Tag Archives: inventive

Creative Thinking Prompt: Building with Ice Cubes

Ice is slippery. Ice is wet. Ice melts. Then how can you build with ice?

Creative Thinking Prompt: Build a structure using ice cubes, using the creative thinking strategy SCAMPER. SCAMPER was developed by Bob Eberle based upon Alex Osborn’s creating thinking questions. Alex Osborn is the originator of brainstorming.

SCAMPER

Scamper is based upon seven creative thinking principles. Each principle views your idea in a different manner. By asking questions related to each principle, Scamper gets you thinking about which areas of your idea you can improve.

S = Substitute:  Remove some part and replace it with something else.

What else can I use instead of clear water to create ice cubes?

C = Combination:  Join or force together two or more elements of your subject to develop a solution.

What things can I combine together to make a better ice cube?

What can I use to stick the cubes together?

A = Adapt:  Change some part so that it works where before it didn’t work.

What might I do to change the structure of the ice cubes to make them not melt quickly?

M = Magnify or modify:  Consider the attributes of the subject and change them. Attributes include: size, shape, other dimensions, texture, color, position, etc.

How will smaller or larger ice cubes work within my structure?

P = Put to other uses:  Think about your subject – why it exists, what it is used for, what it’s supposed to do. Then think up new and unusual purposes.           

How else can I use an ice cube?

E = Eliminate:  Remove any or all elements of the subject.

What can I remove from my structure to make it stronger and last longer?

R = Rearrange or reverse:  Look at the subject from different perspectives. Turn it upside-down, inside-out. Make it go backwards, against the direction it was intended to go or be used. Similar to Reverse, modify the order of operations or any other hierarchy involved.

What would happen if I rearrange the ice cubes in my structure?

As I used SCAMPER more questions popped into my mind.

  • How would using pop, sugar water, jello, or millk affect the structure of an ice cube?
  • Would the different ingredients make the cube stick together easier? Would it melt less?
  • What if I let the cubes melt a little and then refreeze them – would my structure “stick” together?
  • How would small and large cubes help with building my structure?
  • Is there a better way to build an ice structure?
  • What if I froze a smaller cube inside a larger cube?
  • How can I make my structure colorful?

To make glow-in-the-dark cubes, visit: http://www.learnplayimagine.com/2012/02/glow-in-dark-water-beads.html

Think Deeper: Build an ice cube arch.

The Most Magnificent Thing

“The Most Magnificent Thing

One day a girl has a wonderful idea to make the most magnificent thing. She knows how it will look and how it will work. After she makes it, it doesn’t look or work how she imagined.

She tries again and again but it still won’t work. It isn’t magnificent.

Frustrated and angry, she quits. Her trusty helper tells her to go for a walk.

When they return, she sees all the things she created. Each one better than before. That gives her an idea…

This book promotes discovery, the creative process, and risk-taking.

TITLE: The Most Magnificent Thing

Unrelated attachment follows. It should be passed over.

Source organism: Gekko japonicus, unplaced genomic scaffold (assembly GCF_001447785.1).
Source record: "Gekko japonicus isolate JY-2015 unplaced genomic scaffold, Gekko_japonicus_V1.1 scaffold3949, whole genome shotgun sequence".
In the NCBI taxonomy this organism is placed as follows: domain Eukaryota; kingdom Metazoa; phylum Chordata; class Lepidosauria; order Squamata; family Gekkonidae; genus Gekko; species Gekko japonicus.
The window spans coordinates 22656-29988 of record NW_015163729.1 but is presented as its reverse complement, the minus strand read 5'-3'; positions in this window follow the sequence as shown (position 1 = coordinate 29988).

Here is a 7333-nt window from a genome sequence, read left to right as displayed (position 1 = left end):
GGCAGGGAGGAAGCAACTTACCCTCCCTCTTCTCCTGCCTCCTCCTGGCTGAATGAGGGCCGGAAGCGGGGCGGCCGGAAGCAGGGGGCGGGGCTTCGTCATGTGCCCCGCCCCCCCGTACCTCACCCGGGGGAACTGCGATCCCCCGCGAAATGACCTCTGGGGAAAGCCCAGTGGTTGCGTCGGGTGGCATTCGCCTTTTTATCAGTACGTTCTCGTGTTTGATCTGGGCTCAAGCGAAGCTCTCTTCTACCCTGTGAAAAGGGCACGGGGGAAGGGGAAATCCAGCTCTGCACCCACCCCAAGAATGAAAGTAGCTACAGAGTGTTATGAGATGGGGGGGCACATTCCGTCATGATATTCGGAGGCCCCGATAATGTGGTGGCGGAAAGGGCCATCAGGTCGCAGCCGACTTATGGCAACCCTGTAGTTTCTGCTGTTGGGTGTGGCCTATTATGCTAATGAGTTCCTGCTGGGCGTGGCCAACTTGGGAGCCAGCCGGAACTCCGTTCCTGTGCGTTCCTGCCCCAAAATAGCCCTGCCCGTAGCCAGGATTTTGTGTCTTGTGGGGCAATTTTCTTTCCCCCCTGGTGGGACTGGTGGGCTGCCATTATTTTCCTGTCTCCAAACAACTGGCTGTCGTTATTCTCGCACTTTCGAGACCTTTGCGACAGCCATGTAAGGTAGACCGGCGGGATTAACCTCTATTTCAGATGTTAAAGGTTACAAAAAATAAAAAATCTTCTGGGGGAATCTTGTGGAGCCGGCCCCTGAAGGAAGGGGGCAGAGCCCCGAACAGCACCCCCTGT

AUTHOR: Ashley Spires

ILLUSTRATOR: Ashley Spires

PUBLISHER: Kids Can Press, 2014

AGE GROUP: 6-8

CREATIVE COMPONENTS: discovery, the creative process, risk-taking

LEARNING EXTENSIONS:

1) Pick an invention that interests you. What might you change to make it better? What might you add or subtract from it? Can you substitute a different part? What else can the invention be used for?

2) What do you do when you are frustrated? Do you quit, give up? Do you push forward and try again? Do you try a new approach? Tell about a time that you wanted to quit but you didn’t.

 EXTENDING CONNECTIONS:

To learn more about author/illustrator Ashley Spires, visit:

https://www.ashleyspires.com/index.html

Creative Thinking Prompt: Engineering Gingerbread Houses

gingerbread-house-1098731_1280

For some people, making gingerbread houses is a tradition. For others, it’s a fun party activity. Whatever your reason for constructing a gingerbread house this year, the house needs a solid foundation. Before you start building, think about these things as you begin to design.

Structure

Adhesive

Construction Materials

Assembly

Visual Appeal

Design

At Brown University, the students of the Society of Women Engineers (SWE) host an annual gingerbread building contest to see whose aesthetically appealing house can withstand an earthquake shake. Competitors are given graham crackers, icing, marshmallows, gumdrops, cereal, gummy sharks and more sweets. They have one hour to build a 6 x 6 x 6 hollow house.

Creative Thinking Prompt: Experiment with Building a Gingerbread Structure

After you’ve sketched a house design, try experimenting with different types of building materials. For the outside walls – graham crackers, wafers, rice crackers, multi-grain crackers, thin cookies. For the “adhesive” – marshmallows, marshmallow fluff, different types of frosting, royal icing, melted gummy bears. Which materials worked best?

Once you’ve constructed your building and added decorations, try shaking it to see if it would withstand a quake. Which structure/design worked best?

To learn more about SWE’s contest, view:

http://www.browndailyherald.com/2016/12/04/students-compete-extreme-gingerbread-house/

To inspire you, view some beautiful gingerbread buildings at:

http://art-now-and-then.blogspot.com/2015/11/gingerbread-architecture.html